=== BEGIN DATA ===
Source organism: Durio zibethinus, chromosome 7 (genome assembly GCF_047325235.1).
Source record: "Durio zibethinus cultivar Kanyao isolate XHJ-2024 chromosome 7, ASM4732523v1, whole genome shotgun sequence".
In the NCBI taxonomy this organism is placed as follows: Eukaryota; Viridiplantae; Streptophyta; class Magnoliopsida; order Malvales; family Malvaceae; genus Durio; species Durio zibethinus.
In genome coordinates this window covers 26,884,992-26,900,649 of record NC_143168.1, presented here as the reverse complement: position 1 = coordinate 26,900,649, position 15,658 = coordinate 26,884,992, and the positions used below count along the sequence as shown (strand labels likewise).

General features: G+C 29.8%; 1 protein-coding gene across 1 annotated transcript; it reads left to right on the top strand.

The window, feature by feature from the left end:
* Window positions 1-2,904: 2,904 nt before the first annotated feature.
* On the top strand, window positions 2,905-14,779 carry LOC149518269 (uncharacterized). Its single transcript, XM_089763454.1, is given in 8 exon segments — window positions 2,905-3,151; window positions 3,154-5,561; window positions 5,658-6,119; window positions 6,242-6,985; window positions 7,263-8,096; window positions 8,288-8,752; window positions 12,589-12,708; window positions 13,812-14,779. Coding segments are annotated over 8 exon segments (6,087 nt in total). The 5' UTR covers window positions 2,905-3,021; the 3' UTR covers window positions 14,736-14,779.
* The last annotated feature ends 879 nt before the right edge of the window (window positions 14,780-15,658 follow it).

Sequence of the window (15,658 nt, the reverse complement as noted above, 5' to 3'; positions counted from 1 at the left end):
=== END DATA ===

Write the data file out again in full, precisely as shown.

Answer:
Source organism: Durio zibethinus, chromosome 7 (genome assembly GCF_047325235.1).
Source record: "Durio zibethinus cultivar Kanyao isolate XHJ-2024 chromosome 7, ASM4732523v1, whole genome shotgun sequence".
In the NCBI taxonomy this organism is placed as follows: Eukaryota; Viridiplantae; Streptophyta; class Magnoliopsida; order Malvales; family Malvaceae; genus Durio; species Durio zibethinus.
In genome coordinates this window covers 26,884,992-26,900,649 of record NC_143168.1, presented here as the reverse complement: position 1 = coordinate 26,900,649, position 15,658 = coordinate 26,884,992, and the positions used below count along the sequence as shown (strand labels likewise).

General features: G+C 29.8%; 1 protein-coding gene across 1 annotated transcript; it reads left to right on the top strand.

The window, feature by feature from the left end:
* Window positions 1-2,904: 2,904 nt before the first annotated feature.
* On the top strand, window positions 2,905-14,779 carry LOC149518269 (uncharacterized). Its single transcript, XM_089763454.1, is given in 8 exon segments — window positions 2,905-3,151; window positions 3,154-5,561; window positions 5,658-6,119; window positions 6,242-6,985; window positions 7,263-8,096; window positions 8,288-8,752; window positions 12,589-12,708; window positions 13,812-14,779. Coding segments are annotated over 8 exon segments (6,087 nt in total). The 5' UTR covers window positions 2,905-3,021; the 3' UTR covers window positions 14,736-14,779.
* The last annotated feature ends 879 nt before the right edge of the window (window positions 14,780-15,658 follow it).

Sequence of the window (15,658 nt, the reverse complement as noted above, 5' to 3'; positions counted from 1 at the left end):